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UPDATE: NLRB Posting Rule on Hold

Posted on Mon, Apr 23, 2012 @ 09:13 AM

describe the imageRobert J. Hollingsworth

Court Blocks NLRB Employee Rights Notice Posting Requirement

On April 17, 2012, the Court of Appeals for the District of Columbia temporarily blocked implementation of the NLRB's new rule requiring private sector employers to post the NLRB's Employee Rights notice.  Additionally, on April 13, 2012, a federal district court in South Carolina ruled that the NLRB lacked authority to promulgate the notice rule.  In light of these rulings, the NLRB announced that it "will not implement the rule pending resolution of the issues before the court."

The fate of the posting rule is now unclear.  While federal courts have the authority to decide whether the posting rule is valid, even if the rule is ultimately upheld by the courts, the fate of the rule may still be decided by the presidential election in November.  If the election results in a Republican majority appointed to the NLRB, the Board could scrap the notice rule.

Stay tuned.  We will report new developments and details as they become available.

Tags: Labor & Employment, National Labor Relations Board (NLRB), Unfair Labor Practices (ULP), Employee Rights Notice

Court Upholds NLRB Employee Rights Notice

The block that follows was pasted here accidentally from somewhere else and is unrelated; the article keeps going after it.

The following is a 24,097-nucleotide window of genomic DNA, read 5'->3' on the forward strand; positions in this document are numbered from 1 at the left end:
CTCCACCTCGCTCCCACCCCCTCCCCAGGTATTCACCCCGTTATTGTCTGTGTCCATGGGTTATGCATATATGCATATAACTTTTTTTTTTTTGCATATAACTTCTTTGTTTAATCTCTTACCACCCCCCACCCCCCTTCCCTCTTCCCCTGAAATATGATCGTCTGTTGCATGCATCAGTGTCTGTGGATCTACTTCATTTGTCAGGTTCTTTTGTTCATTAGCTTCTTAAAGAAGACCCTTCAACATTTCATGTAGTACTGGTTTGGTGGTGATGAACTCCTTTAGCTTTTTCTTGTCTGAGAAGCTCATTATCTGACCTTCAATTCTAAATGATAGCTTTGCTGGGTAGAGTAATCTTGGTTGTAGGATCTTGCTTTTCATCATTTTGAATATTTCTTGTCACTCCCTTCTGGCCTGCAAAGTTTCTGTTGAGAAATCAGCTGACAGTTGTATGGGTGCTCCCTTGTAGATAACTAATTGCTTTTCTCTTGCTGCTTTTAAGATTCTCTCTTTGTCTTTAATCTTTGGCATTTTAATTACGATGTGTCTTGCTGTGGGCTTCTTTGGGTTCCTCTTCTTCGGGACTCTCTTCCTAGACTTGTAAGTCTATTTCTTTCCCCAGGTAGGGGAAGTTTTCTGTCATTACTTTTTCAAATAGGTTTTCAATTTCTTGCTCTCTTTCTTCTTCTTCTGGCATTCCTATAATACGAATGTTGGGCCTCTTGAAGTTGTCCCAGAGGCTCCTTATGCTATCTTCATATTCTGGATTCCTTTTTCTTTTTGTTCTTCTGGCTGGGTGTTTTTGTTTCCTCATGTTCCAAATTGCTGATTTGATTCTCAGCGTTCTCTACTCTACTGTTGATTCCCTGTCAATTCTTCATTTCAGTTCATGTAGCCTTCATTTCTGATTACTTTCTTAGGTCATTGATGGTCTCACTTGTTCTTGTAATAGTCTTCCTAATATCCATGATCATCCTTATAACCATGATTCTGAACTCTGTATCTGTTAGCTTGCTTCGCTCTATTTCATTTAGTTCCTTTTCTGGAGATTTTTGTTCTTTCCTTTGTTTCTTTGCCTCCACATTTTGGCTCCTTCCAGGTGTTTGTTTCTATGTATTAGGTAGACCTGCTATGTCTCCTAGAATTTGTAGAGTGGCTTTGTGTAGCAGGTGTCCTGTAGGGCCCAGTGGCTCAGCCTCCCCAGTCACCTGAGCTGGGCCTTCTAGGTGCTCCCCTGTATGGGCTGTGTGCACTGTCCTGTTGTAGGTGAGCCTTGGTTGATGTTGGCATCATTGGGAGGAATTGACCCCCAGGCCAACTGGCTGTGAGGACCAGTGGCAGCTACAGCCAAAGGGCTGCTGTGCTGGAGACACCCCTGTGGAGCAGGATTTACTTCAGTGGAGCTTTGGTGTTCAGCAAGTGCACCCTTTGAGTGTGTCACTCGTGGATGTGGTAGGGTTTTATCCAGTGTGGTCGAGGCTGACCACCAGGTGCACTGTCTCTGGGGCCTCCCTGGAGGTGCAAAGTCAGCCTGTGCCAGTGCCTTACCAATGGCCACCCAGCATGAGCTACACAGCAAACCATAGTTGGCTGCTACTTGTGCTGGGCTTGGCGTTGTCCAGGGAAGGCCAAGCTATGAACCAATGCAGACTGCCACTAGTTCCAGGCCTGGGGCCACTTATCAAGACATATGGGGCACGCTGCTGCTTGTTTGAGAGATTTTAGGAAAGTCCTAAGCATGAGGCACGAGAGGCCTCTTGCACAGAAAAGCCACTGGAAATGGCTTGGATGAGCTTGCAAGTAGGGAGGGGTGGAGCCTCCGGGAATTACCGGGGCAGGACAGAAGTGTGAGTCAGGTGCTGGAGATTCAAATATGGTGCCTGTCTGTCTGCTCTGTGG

Posted on Fri, Mar 16, 2012 @ 10:05 AM

Robert Hollingsworth, Labor & EmploymentBy Robert Hollingsworth

Employee Rights Notice Must Be Posted By April 30, 2012

On March 2, 2012, the U.S. District Court for the District of Columbia upheld the NLRB’s right to require employers to post the NLRB’s Employee Rights Notice.  This Notice informs employees in the private sector of their rights under the National Labor Relations Act to engage in “protected concerted activity.”  In a 46-page opinion, the District Court rejected all of the challenges made by the National Association of Manufacturers to the NLRB’s authority to require employers to post the Notice.

This Notice must be posted by April 30, 2012.  It is available in English and 26 other languages at the following webpage:  www.nlrb.gov/poster.

There was some consolation for employers in the Court’s decision. 

The Court struck down two of the penalties prescribed by the Board for an employer’s failure to post the Notice.  The NLRB’s Final Rule on the Notice provided that the failure to post the Notice would be an independent unfair labor practice (ULP) and would suspend the six-month statute of limitations for other ULP’s (i.e., the charging party would have more than six months to file a ULP charge).  The Court ruled that the NLRB lacked authority to expand the statutory list of unfair labor practices, or to change the statute of limitations.  But the Court also indicated that an employer’s failure to post the Notice might be properly used by the NLRB in other ULP cases against the noncompliant employer as evidence of the employer’s unlawful motive.

National Association of Manufacturers v. NLRB, Case No. 11-1629 (D.C. March 2, 2012)

Tags: Labor & Employment, National Labor Relations Board (NLRB), Unfair Labor Practices (ULP), Employee Rights Notice, National Association of Manufacturers